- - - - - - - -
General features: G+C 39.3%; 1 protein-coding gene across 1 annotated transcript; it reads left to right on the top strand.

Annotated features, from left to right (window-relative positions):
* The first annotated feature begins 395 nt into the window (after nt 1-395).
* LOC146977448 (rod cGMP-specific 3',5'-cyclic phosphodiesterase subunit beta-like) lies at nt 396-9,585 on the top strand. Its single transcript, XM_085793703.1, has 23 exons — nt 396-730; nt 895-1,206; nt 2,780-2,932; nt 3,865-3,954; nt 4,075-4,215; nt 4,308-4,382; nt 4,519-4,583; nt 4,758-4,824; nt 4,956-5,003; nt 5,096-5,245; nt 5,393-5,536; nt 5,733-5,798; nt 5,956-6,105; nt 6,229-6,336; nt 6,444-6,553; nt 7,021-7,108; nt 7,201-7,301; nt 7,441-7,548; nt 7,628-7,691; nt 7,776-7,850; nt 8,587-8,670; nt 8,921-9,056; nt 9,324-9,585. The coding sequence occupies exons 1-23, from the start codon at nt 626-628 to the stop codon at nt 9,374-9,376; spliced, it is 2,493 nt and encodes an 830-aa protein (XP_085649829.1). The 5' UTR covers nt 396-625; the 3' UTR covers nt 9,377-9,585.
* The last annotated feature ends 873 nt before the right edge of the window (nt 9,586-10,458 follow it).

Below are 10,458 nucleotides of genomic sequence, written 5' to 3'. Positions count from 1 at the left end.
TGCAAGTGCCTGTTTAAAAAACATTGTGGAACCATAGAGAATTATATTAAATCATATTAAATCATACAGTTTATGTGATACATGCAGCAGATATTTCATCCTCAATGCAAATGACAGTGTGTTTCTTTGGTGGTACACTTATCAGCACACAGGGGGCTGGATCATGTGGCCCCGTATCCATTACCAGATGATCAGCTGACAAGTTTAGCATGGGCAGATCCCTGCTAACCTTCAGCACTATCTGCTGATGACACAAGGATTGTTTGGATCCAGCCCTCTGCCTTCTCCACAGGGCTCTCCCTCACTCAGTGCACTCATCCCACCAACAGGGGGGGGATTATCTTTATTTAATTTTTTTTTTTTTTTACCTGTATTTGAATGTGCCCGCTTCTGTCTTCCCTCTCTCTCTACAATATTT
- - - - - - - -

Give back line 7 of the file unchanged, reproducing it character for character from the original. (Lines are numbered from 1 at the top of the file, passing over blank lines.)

TGCAAGTGCCTGTTTAAAAAACATTGTGGAACCATAGAGAATTATATTAAATCATATTAAATCATACAGTTTATGTGATACATGCAGCAGATATTTCATCCTCAATGCAAATGACAGTGTGTTTCTTTGGTGGTACACTTATCAGCACACAGGGGGCTGGATCATGTGGCCCCGTATCCATTACCAGATGATCAGCTGACAAGTTTAGCATGGGCAGATCCCTGCTAACCTTCAGCACTATCTGCTGATGACACAAGGATTGTTTGGATCCAGCCCTCTGCCTTCTCCACAGGGCTCTCCCTCACTCAGTGCACTCATCCCACCAACAGGGGGGGGATTATCTTTATTTAATTTTTTTTTTTTTTTACCTGTATTTGAATGTGCCCGCTTCTGTCTTCCCTCTCTCTCTACAATATTT